Rapidly mutating viruses such as the hepatitis C virus (HCV), the human immunodeficiency virus (HIV), or influenza viruses (Flu) call for highly effective universal peptide vaccines, i.e. vaccines that do not only yield broad population coverage but also broad coverage of various viral strains. The efficacy of such vaccines is determined by multiple properties of the epitopes they comprise. Beyond the specific properties of each epitope, properties of the corresponding source antigens are of great importance. If a response is mounted against viral proteins with a low copy number within the cell or against proteins expressed very late, this response may fail to induce lysis of the infected cells before budding can take place. We here propose a novel methodology to optimize the epitope composition and assembly in order to induce maximum protection.In order for a peptide vaccine to yield the best possible universal protection, several conditions should be met: (a) an optimal choice of target antigens, (b) an optimal choice of highly conserved epitopes, (c) maximum coverage of the target population, and (d) the proper ordering of the epitopes in the final vaccine to ensure favorable cleavage. We propose a mathematical formalism for epitope selection and ordering that balances the constraints imposed by these different conditions. Focusing on HCV, HIV, and Flu, we show that not all of the conditions can be satisfied for all viruses. Depending on the virus, different constraints are harder to fulfill: for Flu, the conservation constraint is violated first, while for HIV, it is difficult to focus the response at the optimal target antigens. The proposed methodology can be applied to any virus to assess the feasibility of optimally combining the above-mentioned constraints.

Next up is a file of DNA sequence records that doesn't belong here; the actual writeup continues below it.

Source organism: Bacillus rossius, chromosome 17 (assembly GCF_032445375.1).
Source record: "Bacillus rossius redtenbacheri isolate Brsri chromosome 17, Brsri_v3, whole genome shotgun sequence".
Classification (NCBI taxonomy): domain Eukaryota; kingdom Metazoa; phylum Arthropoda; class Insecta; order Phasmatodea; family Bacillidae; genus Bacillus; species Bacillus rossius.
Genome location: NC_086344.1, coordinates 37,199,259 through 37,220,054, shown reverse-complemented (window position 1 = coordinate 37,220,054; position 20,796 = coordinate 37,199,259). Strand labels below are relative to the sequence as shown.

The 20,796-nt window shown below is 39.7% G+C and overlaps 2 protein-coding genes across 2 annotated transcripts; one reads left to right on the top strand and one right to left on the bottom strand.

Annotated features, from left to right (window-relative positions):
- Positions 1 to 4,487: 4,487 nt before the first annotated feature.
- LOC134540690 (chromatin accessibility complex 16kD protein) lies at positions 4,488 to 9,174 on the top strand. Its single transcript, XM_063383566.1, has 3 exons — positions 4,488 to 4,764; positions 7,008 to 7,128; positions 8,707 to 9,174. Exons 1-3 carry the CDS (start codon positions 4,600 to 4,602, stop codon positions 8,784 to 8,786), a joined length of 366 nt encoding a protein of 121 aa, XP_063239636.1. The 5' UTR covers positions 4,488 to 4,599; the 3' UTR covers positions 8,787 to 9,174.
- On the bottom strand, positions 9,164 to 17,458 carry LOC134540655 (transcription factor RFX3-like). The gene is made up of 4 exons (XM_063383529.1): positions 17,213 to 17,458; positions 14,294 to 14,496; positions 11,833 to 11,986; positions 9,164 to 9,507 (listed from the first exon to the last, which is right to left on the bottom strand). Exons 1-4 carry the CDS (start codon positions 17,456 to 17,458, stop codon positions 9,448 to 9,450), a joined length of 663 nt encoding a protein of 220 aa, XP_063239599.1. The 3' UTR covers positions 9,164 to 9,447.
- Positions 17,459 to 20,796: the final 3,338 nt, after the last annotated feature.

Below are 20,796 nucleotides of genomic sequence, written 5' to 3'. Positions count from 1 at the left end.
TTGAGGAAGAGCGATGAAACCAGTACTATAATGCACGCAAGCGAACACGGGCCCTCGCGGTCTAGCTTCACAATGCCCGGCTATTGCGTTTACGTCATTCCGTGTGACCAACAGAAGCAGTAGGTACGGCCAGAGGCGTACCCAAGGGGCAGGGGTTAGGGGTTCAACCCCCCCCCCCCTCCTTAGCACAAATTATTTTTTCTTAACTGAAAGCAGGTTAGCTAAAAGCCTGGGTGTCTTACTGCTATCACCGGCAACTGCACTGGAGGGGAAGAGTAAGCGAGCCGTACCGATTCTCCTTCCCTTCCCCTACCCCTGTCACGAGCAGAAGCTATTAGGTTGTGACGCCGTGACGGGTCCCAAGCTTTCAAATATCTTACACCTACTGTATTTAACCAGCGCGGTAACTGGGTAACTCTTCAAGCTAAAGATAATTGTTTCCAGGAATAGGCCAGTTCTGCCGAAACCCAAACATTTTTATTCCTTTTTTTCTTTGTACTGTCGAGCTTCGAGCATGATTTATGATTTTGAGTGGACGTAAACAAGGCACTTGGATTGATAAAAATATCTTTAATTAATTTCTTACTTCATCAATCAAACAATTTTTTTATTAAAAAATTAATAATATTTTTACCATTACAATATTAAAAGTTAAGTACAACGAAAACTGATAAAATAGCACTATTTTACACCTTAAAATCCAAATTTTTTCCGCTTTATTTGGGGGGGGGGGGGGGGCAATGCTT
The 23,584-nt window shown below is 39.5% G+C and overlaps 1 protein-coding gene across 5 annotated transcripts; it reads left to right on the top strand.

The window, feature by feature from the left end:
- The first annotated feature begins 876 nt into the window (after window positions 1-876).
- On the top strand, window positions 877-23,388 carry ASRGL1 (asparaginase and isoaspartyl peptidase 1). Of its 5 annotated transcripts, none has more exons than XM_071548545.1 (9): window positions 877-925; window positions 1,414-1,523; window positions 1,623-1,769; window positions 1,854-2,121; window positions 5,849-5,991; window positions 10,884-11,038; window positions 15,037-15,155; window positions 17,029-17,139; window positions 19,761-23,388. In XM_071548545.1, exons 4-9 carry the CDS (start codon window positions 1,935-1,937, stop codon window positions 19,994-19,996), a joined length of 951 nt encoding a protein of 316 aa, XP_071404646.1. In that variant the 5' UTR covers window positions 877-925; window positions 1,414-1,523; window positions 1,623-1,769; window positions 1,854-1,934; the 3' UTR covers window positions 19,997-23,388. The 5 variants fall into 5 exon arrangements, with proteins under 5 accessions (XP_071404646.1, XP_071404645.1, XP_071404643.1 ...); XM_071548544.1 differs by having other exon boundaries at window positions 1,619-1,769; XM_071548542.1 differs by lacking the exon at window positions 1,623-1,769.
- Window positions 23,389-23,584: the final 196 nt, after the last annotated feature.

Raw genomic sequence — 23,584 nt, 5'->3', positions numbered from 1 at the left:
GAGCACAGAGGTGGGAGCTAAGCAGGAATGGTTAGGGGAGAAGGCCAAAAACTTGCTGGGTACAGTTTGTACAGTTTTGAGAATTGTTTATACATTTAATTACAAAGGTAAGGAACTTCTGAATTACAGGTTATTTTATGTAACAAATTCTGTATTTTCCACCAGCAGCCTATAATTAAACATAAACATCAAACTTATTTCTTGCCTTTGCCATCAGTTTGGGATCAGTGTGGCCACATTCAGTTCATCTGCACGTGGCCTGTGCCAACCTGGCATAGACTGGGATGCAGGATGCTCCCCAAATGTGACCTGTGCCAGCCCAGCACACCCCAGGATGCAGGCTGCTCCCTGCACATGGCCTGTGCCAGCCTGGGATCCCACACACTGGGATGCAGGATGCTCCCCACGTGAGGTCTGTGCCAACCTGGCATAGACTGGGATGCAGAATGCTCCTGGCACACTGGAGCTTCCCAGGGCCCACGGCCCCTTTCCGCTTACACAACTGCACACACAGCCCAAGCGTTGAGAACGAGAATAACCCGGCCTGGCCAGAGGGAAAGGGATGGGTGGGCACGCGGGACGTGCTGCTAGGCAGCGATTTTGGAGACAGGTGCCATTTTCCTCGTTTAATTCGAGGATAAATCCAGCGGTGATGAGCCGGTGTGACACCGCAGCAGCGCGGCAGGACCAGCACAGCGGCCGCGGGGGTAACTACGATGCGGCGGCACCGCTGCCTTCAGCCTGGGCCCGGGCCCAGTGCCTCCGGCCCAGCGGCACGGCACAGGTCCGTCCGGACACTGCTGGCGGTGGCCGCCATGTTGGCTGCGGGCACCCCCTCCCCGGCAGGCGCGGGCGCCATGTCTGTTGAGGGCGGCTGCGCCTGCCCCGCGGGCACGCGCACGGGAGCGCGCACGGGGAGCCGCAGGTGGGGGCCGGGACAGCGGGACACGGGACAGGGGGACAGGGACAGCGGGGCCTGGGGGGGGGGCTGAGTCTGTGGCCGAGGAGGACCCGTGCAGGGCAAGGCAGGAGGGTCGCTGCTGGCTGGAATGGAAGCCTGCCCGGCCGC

Bibliographical noteFunding Information:
Funding: The work of YL and KM was covered by NIH grant R01 AI61062-01 . NCT and OK acknowledge funding from Deutsche Forschungsgesellschaft ( Grant SFB685/B1 ).